Court of Criminal Appeals, Place 2


Mary Lou Keel
Ray Wheless
Chris Oldner

TPP recommends Mary Lou Keel


 Three qualified sitting District Court judges are vying to replace the Position 2 incumbent, Judge Lawrence Meyers, who switched parties after he was elected as a Republican in 2010.  While Judge Oldner declined to participate in our vetting process, Judges Keel and Wheless appear to share our conservative values. However, there is a significant difference in judicial experience between these three candidates, which heavily tips the scale in favor of Judge Keel. 


Judge Mary Lou Keel has spent all but the first year of her career focused exclusively on criminal law.  For the last 21 years, Judge Keel has presided over the 232nd District Court in Harris County, a felony trial court which exclusively tries the same kinds of cases that make up the overwhelming majority of the cases reviewed by the Texas Criminal Court of Appeals.  During this time, Judge Keel has presided over 5 trials which resulted in a death penalty verdict.  All of these death penalty cases have been affirmed on appeal.  In addition, Judge Keel has effectively dealt with the post-conviction writs that inevitably followed these 5 verdicts. 

Prior to being elected to this court in 1994, Judge Keel served one year as a briefing attorney for one of the Texas Courts of Appeal, giving her valuable appellate experience.  She also spent 8 years in the Harris County District Attorney’s office, during which time she handled 279 criminal appeals.  Judge Keel has been Board Certified in Criminal Law for 25 years.  There is no question that Judge Keel has dedicated her professional life to criminal justice.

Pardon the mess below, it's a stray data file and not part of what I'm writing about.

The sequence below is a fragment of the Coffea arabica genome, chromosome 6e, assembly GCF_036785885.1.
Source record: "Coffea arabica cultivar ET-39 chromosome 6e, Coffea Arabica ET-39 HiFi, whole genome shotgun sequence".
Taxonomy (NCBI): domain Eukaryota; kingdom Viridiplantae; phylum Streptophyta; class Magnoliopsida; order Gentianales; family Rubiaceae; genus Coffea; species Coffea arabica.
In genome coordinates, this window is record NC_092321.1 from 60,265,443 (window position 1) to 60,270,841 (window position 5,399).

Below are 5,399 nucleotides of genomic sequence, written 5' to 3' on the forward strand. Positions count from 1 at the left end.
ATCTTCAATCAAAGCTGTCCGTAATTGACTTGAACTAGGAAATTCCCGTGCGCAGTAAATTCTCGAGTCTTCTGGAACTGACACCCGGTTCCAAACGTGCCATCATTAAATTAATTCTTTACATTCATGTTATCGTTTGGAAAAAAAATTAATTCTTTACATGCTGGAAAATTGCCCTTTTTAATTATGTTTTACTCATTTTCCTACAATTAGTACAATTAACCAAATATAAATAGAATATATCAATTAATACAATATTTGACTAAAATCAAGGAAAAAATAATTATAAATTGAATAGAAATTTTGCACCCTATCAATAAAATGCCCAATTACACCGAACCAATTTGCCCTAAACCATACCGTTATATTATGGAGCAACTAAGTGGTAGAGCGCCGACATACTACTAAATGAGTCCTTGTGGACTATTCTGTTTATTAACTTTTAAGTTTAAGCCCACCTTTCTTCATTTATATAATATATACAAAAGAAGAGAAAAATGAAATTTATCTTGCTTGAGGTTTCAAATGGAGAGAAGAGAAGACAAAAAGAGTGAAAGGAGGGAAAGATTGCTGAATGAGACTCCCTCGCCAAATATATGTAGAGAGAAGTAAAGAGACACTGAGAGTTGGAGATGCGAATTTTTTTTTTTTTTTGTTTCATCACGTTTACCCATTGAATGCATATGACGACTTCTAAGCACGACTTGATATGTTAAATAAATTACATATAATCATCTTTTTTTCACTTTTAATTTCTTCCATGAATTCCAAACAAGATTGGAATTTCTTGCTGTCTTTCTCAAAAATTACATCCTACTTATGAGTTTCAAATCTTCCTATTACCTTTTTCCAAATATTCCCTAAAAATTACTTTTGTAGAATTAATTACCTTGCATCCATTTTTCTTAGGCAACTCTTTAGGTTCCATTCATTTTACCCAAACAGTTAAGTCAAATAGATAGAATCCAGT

Judge Ray Wheless has presided over the 366th District Court in Collin County since 2009.  The 366th is a general jurisdiction court that hears both civil and criminal cases.  While Judge Wheless has heard capital murder cases in this court, he has not had any experience with a death penalty trial.  According to Judge Wheless, this is due to the fact that Collin County’s District Attorney has not sought the death penalty in any capital murder cases during the period Judge Wheless has been on the bench.

Prior to his present position, from 2000 to 2009, Judge Wheless was the judge of one of Collin County’s County Courts of Law, where he heard civil and criminal misdemeanor cases.  Before that, he was in private practice.  Judge Wheless is Board Certified in Civil and Personal Injury Trial Law.